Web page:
Let’s pretend I’m Eve and you are Adam. Don’t worry about what we are or aren’t wearing. So in my hand is this apple, and with it the secret to finding good stories. All yours, free of charge. But, before you take a bite I have to warn you; there is a big downside. This apple is from the tree of knowledge (yep, that one) and each bite can be as difficult as it is joyful. Tiny bites are okay, but tiny bites mean tiny difficulties and tiny joys.
As a general rule, I harbor deep suspicions against anyone who says they have “the answer” to anything. Storytelling took off around the same time my book The Story Factor was published. Probably a coincidence. I wasn’t the only exploding with ideas at the Jonesborough storytelling festival in 1994. In 1998 and 1999 I wasn’t the only one running experiments and writing about stories. But there wasn’t a big crowd, either. I felt complete freedom to explore storytelling without restraint and I had more than enough arrogance to assume I understood what I thought I understood. I mainly sought advice from traditional storytellers although my questions came from psychology, group dynamics, and teaching self-awareness workshops.
It was a lot of work…but I felt pure joy writing about storytelling (except for the editing part, editing sucks). Back then stories were allowed to go anywhere and come from anywhere. It felt like exploring a natural wilderness of surprises. There was no internet to harsh my buzz with numbered lists and so I mapped what felt natural to map, connecting my own dots, for my own reasons: I had a shiny messiah complex and I was out to save the world – share storytelling for good, not evil, and all that.
Anyway, it’s 20 years later and you can’t swing a dead cat in a coffee shop without hitting a storyteller. The neighborhood looks a lot different than it did. I see the equivalent of fancy cars and big malls, secret clubs and Disney story wonderlands with hefty entry fees. My friends call it the “storytelling industrial complex.” Do any of them have “the answer?”
Honestly? Some do. I still like my six stories and I’ve felt “this is it! several times since then. But after twenty years, the “this is it!” moments run together. So…I needed one big thing, something pivotal, basic, primitive, and organic to help organize my thoughts and zero in on really good stories.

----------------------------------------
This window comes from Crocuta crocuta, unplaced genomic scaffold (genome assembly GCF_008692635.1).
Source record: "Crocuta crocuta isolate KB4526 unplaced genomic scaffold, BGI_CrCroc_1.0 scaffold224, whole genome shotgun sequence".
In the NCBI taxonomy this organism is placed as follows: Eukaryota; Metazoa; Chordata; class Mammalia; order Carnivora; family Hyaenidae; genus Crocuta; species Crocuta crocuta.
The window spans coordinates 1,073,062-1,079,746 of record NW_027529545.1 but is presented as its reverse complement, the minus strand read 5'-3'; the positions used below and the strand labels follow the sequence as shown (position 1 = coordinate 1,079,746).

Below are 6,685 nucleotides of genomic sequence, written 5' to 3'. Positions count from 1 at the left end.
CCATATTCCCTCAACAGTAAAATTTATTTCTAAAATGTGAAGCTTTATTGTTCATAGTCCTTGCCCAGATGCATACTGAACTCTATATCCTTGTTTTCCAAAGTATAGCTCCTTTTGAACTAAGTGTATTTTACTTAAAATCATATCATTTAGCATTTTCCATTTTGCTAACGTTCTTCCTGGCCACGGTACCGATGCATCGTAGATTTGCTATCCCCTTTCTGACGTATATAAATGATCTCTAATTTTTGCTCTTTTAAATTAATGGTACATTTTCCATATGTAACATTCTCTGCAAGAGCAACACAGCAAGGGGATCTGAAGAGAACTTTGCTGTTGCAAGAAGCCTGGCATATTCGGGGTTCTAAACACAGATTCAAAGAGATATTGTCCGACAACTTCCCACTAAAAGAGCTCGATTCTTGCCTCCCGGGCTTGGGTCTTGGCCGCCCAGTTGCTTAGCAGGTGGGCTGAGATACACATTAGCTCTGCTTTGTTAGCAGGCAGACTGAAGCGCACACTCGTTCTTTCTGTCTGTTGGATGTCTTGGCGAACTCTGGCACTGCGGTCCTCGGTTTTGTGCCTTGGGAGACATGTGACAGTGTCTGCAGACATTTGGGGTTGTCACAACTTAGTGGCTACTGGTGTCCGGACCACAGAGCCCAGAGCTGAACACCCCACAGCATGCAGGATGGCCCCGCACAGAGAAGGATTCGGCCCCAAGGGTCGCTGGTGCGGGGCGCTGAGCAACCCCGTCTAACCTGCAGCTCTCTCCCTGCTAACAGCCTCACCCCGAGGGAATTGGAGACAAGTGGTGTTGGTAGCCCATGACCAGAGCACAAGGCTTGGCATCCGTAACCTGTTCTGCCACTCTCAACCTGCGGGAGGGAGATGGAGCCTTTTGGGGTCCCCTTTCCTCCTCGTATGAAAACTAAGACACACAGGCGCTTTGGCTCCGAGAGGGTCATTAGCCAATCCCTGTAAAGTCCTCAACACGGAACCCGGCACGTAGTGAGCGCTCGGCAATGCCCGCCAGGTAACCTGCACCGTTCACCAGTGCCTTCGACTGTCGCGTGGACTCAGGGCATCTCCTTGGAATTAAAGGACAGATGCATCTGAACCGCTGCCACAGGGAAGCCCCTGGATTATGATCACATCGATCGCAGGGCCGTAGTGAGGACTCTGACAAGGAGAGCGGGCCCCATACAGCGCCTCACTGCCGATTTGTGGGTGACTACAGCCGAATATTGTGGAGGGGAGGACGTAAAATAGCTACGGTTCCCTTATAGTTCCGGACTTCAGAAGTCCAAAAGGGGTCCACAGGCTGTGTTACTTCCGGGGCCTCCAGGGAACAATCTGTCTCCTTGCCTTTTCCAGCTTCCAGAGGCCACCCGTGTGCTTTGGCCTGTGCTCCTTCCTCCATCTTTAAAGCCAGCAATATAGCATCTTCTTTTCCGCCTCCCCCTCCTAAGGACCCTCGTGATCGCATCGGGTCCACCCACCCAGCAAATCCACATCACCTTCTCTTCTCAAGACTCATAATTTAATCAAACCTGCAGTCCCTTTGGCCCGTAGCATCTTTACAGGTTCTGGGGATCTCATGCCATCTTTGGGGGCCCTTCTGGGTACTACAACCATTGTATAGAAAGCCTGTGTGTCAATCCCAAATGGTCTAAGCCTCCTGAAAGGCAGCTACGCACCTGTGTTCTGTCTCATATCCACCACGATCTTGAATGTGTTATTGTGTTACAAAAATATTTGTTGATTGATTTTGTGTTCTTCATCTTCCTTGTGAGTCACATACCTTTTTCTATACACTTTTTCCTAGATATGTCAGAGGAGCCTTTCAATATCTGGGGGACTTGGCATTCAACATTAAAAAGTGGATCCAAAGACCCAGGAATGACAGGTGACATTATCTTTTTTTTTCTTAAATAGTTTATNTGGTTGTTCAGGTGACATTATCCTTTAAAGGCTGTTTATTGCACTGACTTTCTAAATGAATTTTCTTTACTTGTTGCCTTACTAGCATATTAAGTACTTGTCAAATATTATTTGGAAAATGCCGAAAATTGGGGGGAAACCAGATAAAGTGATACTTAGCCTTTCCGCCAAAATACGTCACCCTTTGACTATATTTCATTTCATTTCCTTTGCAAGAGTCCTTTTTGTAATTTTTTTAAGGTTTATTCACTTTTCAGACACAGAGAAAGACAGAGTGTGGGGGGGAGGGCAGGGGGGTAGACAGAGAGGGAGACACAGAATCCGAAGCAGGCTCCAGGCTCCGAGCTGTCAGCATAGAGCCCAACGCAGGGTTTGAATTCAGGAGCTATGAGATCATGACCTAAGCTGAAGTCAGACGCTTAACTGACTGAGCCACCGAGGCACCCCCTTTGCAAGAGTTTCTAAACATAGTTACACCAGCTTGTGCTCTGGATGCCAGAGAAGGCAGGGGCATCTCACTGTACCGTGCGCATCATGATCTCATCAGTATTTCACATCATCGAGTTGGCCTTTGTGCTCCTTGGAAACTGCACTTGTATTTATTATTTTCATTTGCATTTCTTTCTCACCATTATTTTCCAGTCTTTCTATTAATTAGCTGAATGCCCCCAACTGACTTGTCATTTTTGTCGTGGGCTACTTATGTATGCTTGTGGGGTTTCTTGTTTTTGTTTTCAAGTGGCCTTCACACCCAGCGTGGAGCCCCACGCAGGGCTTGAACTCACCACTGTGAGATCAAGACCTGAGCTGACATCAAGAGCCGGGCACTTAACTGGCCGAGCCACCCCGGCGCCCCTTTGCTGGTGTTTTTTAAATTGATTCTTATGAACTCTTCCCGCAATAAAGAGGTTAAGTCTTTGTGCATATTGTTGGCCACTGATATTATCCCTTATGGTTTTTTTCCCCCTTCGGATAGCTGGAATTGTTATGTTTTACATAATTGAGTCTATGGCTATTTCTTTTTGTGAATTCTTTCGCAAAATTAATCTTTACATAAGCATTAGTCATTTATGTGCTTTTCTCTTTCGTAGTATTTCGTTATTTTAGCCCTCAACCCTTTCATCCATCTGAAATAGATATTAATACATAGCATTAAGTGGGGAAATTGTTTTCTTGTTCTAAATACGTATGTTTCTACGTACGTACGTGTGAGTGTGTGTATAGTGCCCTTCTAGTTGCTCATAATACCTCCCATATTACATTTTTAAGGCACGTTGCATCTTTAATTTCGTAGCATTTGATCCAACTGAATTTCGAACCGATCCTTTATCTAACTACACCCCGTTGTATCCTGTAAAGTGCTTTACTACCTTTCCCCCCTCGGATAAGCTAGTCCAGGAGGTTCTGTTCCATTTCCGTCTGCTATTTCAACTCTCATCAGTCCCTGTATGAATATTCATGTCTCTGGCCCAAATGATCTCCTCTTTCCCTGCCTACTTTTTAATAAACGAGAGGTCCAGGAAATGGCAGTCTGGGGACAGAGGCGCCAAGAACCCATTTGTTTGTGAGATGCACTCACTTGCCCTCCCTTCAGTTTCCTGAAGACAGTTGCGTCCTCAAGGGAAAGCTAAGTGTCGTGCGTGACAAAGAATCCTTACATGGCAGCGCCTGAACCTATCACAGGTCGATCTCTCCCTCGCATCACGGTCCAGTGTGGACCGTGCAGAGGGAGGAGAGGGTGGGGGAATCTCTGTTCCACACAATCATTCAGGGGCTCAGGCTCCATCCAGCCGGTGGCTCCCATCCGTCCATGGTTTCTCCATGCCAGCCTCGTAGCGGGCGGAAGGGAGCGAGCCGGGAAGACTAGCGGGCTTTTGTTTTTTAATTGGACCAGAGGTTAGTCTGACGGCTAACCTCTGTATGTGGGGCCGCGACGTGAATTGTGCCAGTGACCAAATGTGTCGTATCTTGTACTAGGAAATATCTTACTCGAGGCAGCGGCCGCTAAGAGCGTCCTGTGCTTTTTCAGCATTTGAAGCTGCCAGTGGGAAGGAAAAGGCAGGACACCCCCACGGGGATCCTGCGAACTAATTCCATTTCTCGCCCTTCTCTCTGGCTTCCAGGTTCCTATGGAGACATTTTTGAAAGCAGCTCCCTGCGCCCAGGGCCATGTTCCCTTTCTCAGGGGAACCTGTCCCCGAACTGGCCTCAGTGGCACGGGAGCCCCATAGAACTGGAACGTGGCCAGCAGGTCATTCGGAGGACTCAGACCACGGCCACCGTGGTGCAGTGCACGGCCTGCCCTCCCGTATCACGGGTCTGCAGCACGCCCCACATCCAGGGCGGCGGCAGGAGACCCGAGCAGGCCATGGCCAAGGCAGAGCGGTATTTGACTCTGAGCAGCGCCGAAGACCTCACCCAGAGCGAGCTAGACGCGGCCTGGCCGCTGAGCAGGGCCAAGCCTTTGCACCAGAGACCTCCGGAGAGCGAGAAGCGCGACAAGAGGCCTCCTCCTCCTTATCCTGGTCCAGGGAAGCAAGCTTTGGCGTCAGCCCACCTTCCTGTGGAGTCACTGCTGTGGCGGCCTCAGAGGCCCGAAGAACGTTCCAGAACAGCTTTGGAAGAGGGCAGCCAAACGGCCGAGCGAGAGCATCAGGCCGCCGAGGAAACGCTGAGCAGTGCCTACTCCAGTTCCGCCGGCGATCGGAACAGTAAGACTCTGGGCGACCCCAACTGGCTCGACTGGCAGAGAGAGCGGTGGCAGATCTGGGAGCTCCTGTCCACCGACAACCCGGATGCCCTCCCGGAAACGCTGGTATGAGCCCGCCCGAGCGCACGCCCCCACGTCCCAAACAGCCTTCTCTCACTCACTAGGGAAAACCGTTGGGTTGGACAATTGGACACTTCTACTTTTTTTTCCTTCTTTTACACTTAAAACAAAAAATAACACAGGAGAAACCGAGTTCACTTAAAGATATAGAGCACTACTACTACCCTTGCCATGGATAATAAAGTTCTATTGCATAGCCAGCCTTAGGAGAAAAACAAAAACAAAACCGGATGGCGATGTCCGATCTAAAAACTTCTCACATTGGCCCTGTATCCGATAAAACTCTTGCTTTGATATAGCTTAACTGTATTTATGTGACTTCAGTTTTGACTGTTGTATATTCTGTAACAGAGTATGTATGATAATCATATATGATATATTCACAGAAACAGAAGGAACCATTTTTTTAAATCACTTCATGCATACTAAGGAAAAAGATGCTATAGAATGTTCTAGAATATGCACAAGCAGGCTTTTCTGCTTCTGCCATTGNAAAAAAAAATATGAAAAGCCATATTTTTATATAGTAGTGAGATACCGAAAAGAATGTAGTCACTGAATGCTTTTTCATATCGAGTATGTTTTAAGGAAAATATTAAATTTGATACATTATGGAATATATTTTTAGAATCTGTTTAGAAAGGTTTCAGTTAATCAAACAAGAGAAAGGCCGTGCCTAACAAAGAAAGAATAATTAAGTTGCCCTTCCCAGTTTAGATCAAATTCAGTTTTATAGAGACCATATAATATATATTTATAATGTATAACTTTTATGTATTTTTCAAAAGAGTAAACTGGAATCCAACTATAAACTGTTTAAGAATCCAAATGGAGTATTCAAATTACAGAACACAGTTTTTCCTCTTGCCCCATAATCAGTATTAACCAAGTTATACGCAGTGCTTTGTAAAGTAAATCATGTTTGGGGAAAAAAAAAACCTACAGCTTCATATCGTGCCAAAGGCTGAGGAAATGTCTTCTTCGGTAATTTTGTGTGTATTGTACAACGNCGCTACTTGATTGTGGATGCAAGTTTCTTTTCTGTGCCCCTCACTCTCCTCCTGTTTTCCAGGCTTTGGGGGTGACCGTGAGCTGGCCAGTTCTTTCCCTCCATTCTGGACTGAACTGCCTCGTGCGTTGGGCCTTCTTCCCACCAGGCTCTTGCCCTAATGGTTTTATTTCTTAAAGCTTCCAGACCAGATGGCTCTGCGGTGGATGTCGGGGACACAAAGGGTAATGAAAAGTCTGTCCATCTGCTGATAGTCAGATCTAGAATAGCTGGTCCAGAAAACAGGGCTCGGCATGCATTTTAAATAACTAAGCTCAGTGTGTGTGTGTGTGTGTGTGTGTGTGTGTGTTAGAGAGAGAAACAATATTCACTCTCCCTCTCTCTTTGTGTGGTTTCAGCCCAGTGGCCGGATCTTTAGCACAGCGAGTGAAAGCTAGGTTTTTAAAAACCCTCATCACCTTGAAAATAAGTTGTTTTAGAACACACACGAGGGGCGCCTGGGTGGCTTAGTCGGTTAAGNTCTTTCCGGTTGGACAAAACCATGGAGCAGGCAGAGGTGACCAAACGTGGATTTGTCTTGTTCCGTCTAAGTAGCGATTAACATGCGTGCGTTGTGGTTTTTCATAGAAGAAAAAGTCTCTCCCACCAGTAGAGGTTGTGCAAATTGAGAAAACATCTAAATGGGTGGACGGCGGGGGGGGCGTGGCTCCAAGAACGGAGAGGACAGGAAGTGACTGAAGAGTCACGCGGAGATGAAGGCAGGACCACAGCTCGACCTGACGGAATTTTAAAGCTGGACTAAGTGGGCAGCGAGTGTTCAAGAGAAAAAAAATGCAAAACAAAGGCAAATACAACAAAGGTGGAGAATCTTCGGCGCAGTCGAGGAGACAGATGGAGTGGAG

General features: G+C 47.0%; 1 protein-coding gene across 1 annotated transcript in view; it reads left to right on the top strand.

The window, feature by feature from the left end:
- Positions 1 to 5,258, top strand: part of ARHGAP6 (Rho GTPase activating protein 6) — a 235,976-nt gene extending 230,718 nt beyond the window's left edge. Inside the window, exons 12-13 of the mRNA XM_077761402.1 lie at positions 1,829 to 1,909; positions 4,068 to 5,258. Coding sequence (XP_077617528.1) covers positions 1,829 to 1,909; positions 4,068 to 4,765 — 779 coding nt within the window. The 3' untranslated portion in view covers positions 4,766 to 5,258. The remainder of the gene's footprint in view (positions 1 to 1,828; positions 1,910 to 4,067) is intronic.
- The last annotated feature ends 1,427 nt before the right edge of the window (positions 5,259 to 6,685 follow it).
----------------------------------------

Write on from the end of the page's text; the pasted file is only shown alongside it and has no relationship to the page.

It’s not surprising I found my new “unifying theory of story” listening to Joseph Campbell. I was two blocks from my house walking Lucy, when through my earbuds I heard Joseph Campbell tell Bill Moyers that he had revised his opinion that the purpose of myth was to create meaning. His tone got lively as he explained that maybe creation stories prompted it, but in his revised opinion the purpose of myth is to chart what it is to “feel truly alive.”
Who cares about a love story if it doesnt make you feel more alive? Horror stories aren’t interesting unless they remind us how precious life is or validate that you are not alone in your fear, a good mystery offers shared wonder that produces a visceral and physiological change in heart rate, etc. I now think this is the common denominator in all good stories. They remind us we are alive.
The secret to great storytelling is: does this story make me/us feel more alive? It is as simple and as difficult as that. This aliveness seems to happen when opposites touch: life/death, good/evil, rich/poor, dangerous/safe, dark grey/light grey, love/emptiness, beauty/ugliness and the rest. So contrast is key to creating a narrative frame, but there is a big difference between a story that should work and one that does.
Joseph Campbell spoke of the knights on their quest for the Holy Grail “If a path exists in the forest, don’t follow it, for though it took someone else to the Grail, it will not take you there, because it is not your path.”
My advice? I recommend you go take a big juicy bite out of a real apple. Let the juice run down your chin, look at the red, green, brown and white of it and think about what else makes you feel truly alive. Then look for stories that make you feel like that: more alive. When you find it, that’s a good story.